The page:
Faceted search is a vital search and discovery feature for certain e-commerce sites that have a huge catalogue and several product categories. It relies on sets of terms structured by relation; users mix and match different options (price, colour, category, and more) to progressively narrow down the search results list until they receive a proper selection of relevant results.

Until now, the way to do this filtering has been through standard HTML controls, such as checkboxes, lists of terms, and drop-down menus, that – if not properly designed – lead to cumbersome interfaces and underwhelming user experiences.

Nowadays, visual content dominates the e-commerce scene, and all the new trends in search and discovery go through textless experiences, similar to the native apps to which users are accustomed in daily use. Given that most of searches come from mobile phones, driving more visual - and human - user experiences becomes critical for websites.

It seems that filters and facets are still a pending subject for many e-commerce sites when trying to deliver a more frictionless, dynamic and delightful experience. However, great examples of visual search are inspiring sites to act, and we are certain that many more examples are yet to come.


Made.com recently integrated a product discovery solution for finding the perfect sofa. The Sofasizer offers the most suitable products at the top of the page according to user interactions, with a compact widget to easily combine a desired colour, price range, and - the most important factor when looking for furniture - the size.

In this way, a shopper does not miss any catalogue product that fits their available space, and, at the same time, the website guarantees an enjoyable discovery time.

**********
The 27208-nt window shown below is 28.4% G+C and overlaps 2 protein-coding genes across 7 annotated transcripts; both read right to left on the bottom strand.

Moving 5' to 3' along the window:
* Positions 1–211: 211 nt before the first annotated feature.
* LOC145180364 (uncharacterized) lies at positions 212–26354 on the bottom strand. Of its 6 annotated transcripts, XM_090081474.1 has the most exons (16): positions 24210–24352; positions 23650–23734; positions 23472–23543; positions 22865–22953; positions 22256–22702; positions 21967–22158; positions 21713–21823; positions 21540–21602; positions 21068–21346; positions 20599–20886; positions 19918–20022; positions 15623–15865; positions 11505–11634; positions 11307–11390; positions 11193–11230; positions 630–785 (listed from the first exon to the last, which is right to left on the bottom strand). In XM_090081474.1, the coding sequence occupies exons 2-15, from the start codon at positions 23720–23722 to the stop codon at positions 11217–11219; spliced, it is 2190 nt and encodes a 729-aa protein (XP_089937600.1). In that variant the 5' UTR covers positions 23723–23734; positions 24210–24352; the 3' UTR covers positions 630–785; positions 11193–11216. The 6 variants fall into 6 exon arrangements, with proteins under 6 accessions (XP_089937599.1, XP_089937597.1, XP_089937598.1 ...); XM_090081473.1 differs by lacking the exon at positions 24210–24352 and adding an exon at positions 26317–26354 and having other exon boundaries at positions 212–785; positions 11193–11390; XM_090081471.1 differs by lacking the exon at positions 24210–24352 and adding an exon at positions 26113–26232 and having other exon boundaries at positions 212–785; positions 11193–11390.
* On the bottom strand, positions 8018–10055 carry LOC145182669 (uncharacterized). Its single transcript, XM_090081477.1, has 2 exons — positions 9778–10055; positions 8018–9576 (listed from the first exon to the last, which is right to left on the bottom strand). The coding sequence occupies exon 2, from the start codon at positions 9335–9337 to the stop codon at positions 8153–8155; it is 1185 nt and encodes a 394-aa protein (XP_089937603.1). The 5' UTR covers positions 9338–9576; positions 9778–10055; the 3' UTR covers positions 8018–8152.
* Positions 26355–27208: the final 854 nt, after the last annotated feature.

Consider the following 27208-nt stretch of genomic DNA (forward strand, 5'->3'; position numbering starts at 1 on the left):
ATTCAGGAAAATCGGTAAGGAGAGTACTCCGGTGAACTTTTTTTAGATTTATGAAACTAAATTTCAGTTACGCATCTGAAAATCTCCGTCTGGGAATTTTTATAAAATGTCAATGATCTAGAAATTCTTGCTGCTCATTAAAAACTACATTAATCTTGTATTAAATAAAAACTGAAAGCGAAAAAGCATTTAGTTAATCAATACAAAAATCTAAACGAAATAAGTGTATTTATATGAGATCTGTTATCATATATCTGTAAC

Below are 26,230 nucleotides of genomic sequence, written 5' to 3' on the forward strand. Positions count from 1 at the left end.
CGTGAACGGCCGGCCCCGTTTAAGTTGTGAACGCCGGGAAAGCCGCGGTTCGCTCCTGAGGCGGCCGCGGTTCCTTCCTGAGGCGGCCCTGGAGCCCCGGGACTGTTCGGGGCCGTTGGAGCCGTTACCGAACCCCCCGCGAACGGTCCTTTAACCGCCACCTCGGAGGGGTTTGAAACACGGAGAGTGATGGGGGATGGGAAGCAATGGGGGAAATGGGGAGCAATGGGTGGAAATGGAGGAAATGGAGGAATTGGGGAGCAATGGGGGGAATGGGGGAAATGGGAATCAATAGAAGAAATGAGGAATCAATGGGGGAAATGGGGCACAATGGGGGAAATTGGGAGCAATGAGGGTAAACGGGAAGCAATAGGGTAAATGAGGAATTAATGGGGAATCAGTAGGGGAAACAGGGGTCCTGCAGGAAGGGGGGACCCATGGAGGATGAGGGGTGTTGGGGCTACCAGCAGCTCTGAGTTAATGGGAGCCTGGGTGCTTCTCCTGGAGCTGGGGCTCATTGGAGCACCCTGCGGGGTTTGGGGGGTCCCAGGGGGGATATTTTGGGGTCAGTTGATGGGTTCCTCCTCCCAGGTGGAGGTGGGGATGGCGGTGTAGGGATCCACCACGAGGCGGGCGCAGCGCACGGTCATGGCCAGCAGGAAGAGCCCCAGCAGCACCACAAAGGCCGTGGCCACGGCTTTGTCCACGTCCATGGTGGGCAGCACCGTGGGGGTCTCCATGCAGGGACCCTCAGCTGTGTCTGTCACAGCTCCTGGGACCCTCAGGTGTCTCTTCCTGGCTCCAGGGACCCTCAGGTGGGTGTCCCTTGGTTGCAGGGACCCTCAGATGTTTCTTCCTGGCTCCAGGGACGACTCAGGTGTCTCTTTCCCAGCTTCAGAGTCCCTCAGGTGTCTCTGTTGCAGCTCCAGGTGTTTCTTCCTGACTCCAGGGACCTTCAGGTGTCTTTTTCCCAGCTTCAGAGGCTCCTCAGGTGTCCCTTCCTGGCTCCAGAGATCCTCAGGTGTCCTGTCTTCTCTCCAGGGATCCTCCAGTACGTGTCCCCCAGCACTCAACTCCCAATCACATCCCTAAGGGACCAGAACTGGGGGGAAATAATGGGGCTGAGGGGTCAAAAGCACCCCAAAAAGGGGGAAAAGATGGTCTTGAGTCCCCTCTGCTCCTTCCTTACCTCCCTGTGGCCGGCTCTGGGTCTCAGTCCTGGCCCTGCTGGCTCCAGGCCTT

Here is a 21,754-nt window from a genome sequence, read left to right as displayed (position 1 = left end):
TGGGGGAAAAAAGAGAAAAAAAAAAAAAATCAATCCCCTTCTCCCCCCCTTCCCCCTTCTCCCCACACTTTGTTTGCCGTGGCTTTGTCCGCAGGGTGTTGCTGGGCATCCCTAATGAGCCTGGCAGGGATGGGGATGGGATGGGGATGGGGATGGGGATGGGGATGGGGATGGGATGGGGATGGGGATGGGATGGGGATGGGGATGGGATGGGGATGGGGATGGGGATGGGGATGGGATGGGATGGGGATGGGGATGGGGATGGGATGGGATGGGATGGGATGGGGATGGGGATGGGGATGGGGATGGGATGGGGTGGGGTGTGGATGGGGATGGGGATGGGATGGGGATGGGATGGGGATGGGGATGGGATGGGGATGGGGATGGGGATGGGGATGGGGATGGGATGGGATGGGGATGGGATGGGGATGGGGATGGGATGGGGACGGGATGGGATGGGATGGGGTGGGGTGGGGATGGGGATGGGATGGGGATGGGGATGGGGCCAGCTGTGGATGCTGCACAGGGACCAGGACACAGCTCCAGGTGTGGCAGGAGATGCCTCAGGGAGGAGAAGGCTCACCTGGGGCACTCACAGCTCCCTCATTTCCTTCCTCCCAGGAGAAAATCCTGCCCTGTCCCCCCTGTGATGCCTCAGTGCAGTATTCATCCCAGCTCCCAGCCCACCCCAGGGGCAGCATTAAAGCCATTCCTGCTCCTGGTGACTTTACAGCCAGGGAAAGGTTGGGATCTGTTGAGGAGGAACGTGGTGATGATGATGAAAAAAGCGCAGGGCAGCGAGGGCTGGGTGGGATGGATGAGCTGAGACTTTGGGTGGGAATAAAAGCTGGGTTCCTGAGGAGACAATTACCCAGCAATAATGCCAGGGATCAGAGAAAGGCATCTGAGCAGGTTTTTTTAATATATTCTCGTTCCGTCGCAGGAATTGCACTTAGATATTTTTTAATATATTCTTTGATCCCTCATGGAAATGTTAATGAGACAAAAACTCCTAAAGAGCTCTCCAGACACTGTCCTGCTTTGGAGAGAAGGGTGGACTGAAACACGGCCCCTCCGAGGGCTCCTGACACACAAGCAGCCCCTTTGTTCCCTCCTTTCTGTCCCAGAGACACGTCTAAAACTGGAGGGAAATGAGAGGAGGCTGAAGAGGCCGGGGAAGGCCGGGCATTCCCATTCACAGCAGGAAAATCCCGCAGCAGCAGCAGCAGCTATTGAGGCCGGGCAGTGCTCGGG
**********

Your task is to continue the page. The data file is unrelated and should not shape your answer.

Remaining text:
Depending on the kind of business and website, visual facets can completely change the way a user finds the right products. Here are some examples of visual facets that quicken the search and discovery process and capture the user’s intention.

In a toy store, the main filter to narrow down a catalogue is the age group. Using a draggable control at the bottom, combined with instant feedback of the products matching the selection, creates a good starting point to interact. If the user needs to filter for more specific items, it’s easy to expand the filter area to access all the available options.

At the moment, we are working closely with some clients such as Pronovias on Visual Facets that are adapted to the search requirements of such important products as a wedding dress. The desired silhouette, the neck type and even the kind of celebration can be selectable on a facets menu to find the dream bridal dress.

As Made.com and Pronovias are discovering, Visual Facets are an alluring new forefront of UX that reaches customers’ hearts and makes the difference in search and discovery. By creating customizable, simple and smart solutions for visual faceting, your users will be accompanied by the best of the shopping assistants and will interact with your catalogue as quickly and easily as possible.